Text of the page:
My other grandmother lived in North Providence Rhode Island, in a house that I loved maybe more than anyplace else I have ever been. It was on a corner, with an unused grape arbor in the back, and a stone wall overlooking the street on the side. Across the street lived the Feely family, large, Irish, loud, welcoming and (to me) magical. I played with Sean and Michael Feely every waking minute when I was in Rhode Island, and avoided playing with the drippy girl whose name escapes me, she of the Beautiful Chrissy doll, who used to stand outside my grandmother’s house calling plaintively for “Eee-ann” until my father asked her, gently, to knock it off.
Inside, there was Grammy Graham’s kitchen with the wall clock that played a German song, and a bread box with a box of Cheese Nips in it. I learned to make pie crust in that kitchen, rolling out my own scraps, sprinkling them with cinnamon and sugar, and patting them into my own tiny tins. We ate at a trestle table made by my grandfather (which is now my desk) sitting on long benches. It was very New England, from the row of peter tankards on the shelves of the hutch to the braided rugs on the floors made by Grammy over long winters. The bedspreads were white with little bobbly things on them, the bathroom smelled of a combination of Cashmere Bouquet soap and bandages, and the under part of the hutch had a pewter cream and sugar set in which I knew that there were always sugar cubes which I would remove using the tiny tongs, and dissolve on my tongue as I lay on the cool, hardwood floor. I slept, on summer visits, on a screened-in porch which was heaven to me. I was alone, close enough to hear my family moving about on the other side of the wall, cooled by the evening breezes, calmed by the swoosh of passing cars on the street below, feeling very grown up as I read into the night. Years later, long after my grandmother’s death, I persuaded a friend to drive me from Boston to Providence to see the house again. It had been changed; it was no longer the weathered blue-grey of my recollection, the arbor had been removed, and it was not Grammy’s house. I wept inconsolably, undoubtedly making my unsentimental friend wish he had made other plans.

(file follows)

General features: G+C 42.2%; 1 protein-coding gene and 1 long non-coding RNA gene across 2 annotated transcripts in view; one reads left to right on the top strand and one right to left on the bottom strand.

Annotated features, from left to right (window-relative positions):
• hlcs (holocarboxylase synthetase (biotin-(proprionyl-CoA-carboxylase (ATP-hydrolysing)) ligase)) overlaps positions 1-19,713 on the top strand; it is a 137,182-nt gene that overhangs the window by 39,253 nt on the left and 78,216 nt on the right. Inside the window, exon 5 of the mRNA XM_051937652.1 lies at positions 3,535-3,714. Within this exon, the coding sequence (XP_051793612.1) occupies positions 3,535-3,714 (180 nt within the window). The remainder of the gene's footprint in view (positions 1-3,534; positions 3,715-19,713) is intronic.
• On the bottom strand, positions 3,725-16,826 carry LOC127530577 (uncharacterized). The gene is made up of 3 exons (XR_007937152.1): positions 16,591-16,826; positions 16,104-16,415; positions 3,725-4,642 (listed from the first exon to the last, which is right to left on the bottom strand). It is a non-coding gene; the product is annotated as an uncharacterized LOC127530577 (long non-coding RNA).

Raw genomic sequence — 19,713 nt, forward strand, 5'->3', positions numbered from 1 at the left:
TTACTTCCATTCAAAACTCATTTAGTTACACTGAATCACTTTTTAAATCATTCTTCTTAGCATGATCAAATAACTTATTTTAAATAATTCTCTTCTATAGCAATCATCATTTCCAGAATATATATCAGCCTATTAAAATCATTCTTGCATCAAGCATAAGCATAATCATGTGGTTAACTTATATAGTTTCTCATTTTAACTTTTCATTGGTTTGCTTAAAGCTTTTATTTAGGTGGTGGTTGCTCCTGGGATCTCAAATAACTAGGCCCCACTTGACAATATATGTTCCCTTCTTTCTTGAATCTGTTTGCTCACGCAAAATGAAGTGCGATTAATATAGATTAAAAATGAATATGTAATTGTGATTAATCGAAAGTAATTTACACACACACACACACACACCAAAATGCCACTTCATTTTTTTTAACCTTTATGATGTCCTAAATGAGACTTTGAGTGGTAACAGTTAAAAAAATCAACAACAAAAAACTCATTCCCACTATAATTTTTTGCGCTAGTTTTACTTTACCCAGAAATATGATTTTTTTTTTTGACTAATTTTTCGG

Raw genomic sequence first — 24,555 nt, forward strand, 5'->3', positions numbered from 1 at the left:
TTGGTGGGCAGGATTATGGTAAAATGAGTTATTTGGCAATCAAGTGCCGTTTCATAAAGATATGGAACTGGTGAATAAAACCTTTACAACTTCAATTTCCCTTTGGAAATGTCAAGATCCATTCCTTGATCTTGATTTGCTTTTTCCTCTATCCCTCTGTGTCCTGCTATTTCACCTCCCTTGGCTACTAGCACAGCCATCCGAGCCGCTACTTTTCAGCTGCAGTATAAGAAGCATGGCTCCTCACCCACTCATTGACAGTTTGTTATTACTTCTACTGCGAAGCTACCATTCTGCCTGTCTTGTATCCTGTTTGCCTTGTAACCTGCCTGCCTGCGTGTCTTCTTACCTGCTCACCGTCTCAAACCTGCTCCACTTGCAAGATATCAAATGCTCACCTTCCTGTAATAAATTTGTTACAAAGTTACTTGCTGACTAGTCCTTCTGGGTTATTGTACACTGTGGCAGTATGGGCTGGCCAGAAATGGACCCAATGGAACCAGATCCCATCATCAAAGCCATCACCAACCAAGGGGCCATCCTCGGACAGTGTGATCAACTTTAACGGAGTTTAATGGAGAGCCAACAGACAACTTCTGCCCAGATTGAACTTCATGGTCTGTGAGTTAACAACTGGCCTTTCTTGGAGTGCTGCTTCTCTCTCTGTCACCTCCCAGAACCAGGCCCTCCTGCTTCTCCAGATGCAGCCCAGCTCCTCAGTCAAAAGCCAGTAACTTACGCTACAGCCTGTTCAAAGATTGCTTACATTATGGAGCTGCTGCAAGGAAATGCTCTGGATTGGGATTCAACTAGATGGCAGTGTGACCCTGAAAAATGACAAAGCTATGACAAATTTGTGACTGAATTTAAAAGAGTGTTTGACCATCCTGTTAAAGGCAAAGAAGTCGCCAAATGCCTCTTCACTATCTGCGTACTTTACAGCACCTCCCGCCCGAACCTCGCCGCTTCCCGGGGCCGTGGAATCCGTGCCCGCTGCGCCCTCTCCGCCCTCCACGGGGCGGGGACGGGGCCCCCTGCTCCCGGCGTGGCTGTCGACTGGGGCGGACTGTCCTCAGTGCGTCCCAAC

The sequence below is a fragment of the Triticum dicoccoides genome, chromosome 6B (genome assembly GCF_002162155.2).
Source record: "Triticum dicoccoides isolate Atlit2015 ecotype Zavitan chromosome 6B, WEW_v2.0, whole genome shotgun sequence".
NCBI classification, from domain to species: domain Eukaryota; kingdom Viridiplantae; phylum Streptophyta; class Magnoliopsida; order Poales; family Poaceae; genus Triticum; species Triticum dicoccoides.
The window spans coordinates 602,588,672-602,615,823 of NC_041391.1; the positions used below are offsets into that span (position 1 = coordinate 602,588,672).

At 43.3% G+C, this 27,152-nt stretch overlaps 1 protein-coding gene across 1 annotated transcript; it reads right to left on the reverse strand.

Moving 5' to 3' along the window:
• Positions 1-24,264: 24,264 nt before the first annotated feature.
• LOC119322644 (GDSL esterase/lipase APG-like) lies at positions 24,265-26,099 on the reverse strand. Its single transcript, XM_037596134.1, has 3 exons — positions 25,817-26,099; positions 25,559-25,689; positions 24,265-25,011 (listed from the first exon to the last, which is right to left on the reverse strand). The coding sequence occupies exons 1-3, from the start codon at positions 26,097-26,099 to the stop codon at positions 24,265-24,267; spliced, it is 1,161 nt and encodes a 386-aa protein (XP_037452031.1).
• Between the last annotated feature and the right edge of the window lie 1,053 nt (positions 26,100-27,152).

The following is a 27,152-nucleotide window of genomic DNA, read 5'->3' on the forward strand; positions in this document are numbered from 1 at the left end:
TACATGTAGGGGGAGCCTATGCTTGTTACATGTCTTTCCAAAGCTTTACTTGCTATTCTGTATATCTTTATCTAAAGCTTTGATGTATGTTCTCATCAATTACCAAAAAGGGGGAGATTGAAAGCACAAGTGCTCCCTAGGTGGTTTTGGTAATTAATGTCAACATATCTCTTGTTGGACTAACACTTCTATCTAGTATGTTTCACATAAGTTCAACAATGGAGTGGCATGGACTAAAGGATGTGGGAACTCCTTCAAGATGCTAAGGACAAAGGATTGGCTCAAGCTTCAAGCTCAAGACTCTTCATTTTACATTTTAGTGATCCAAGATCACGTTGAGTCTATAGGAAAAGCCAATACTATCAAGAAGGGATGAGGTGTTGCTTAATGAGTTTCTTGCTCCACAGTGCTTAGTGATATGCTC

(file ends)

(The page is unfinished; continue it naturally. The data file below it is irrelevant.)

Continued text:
I still dream about both houses, disoriented until I am sufficiently conscious to understand that I am remembering only phantoms. The smells of roasting turkey and baking pie, the texture of nubby bedspreads, and the glimpse of an upstairs neighbor are lost to me except in my own mind. They spill out, no matter how vigilant my attempts to “be here now.” There is a Spirea bush near my own house, and there is a moment every spring when I catch its strong, sharp scent and I am twelve again, bumping up the red bricks of Chestnut Street, stretching after hours in the car and looking up to see my grandmother in the doorway at the top of the stairs. Mostly I live, in the present, but I am secretly pleased that I am so unenlightened that I can still travel back to the places that I preserve, in some dark and dusty memory book, like the loveliest of pressed flowers.